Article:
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Which clippings match 'Consuming' keyword pg.1 of 1
22 JULY 2014

Consuming to Achieve Affective Goals

"The term affective consumption refers to the use of a good to achieve an affective goal of either entering a positively valenced affective state, or leaving a negatively valenced one. Affective goals may be achieved using either an instant gratification strategy or a delayed gratification strategy."

(W. Edward Roth)

W. Edward Roth (2001) ,"Consuming to Achieve Affective Goals: a Framework For Analysis With Application", in NA - Advances in Consumer Research Volume 28, eds. Mary C. Gilly and Joan Meyers-Levy, Valdosta, GA : Association for Consumer Research, Pages: 217.

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TAGS

2001affective consumptionaffective goal achievement • affective goals • consumer research • consumingconsumption practicesconsumption spectacle • health and fitness • health and fitness centre • instant gratification • instant gratification strategy • W Edward Roth

CONTRIBUTOR

Simon Perkins
10 FEBRUARY 2013

Archaeology is about our relationships with what is left of the past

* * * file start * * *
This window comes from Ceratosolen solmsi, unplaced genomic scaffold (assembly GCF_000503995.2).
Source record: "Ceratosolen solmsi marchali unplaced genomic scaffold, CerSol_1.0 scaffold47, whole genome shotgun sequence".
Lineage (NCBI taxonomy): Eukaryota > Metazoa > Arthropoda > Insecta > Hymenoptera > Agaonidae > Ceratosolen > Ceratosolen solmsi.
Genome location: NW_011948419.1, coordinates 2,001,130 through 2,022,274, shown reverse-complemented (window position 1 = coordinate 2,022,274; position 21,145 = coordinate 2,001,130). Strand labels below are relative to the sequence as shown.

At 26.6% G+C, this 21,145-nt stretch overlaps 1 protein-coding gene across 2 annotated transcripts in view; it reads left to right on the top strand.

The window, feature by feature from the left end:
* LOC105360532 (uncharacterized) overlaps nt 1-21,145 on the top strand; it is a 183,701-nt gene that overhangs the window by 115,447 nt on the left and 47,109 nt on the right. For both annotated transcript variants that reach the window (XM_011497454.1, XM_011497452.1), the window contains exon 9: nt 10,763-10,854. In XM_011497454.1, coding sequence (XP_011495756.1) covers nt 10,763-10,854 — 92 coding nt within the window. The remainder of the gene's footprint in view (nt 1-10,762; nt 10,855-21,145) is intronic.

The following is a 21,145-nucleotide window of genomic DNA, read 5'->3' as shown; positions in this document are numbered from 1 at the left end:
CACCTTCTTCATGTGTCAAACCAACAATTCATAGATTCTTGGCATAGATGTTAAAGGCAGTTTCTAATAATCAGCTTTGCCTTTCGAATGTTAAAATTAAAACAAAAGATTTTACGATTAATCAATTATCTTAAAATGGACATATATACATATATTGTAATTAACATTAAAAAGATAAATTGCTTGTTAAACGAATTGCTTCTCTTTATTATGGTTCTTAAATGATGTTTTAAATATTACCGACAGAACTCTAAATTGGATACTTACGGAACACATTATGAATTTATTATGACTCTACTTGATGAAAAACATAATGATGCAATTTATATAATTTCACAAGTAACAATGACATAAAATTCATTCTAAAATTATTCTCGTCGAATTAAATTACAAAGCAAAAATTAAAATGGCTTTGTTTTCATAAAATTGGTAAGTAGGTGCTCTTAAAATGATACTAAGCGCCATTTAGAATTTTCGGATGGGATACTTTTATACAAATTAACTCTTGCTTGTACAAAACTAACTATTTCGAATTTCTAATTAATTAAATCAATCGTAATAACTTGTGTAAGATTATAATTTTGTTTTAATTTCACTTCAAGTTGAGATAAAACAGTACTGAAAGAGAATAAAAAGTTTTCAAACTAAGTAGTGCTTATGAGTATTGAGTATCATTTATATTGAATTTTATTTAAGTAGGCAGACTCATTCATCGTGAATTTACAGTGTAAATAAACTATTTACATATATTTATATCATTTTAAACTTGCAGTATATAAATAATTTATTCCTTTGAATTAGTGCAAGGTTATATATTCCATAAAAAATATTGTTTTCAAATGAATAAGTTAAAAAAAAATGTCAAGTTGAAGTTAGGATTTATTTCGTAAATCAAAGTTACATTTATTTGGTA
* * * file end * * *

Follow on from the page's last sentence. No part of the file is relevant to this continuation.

"Archaeology is what archaeologists do. This answer is not a tautology. It refers us to the practices of archaeology. And to the conditions under which archaeologists work – the institutions and infrastructures, the politics and pragmatics of getting archaeological work done.

Archaeologists work on what is left of the past. Archaeology is about relationships – between past and present, between archaeologist and traces and remains. Archaeology is a set of mediating practices – working on remains to translate, to turn them into something sensible – inventory, account, narrative, explanation, whatever.

Archaeology is a way of acting and thinking – about what is left of the past, about the temporality of remainder, about material and temporal processes to which people and their goods are subject, about the processes of order and entropy, of making, consuming and discarding at the heart of human experience.

'Archaeological Sensibility' and 'Archaeological Imagination' are terms to summarize components of these mediating and transformative practices. Sensibility refers us to the perceptual components of how we engage with the remains of the past. Imagination refers us to the creative component – to the transforming work that is done on what is left over."

(Michael Shanks)

TAGS

archaeological imagination • archaeological sensibility • archaeologist • archaeologybetween past and presentclassificationconsumingconsumptioncultural significance of objects • discarding • entropyephemerahuman experienceinterpretationinventorymakingmaterial processesmaterial worldmaterialitymediating practices • Michael Shanks • orderremainder • remains • remains of the pastsymbolic meaning • tautology • temporal processes • temporality • the discipline of things • theory buildingthingstraces • transformative practices • useful significancewhat is left of the past • what is left over

CONTRIBUTOR

Simon Perkins
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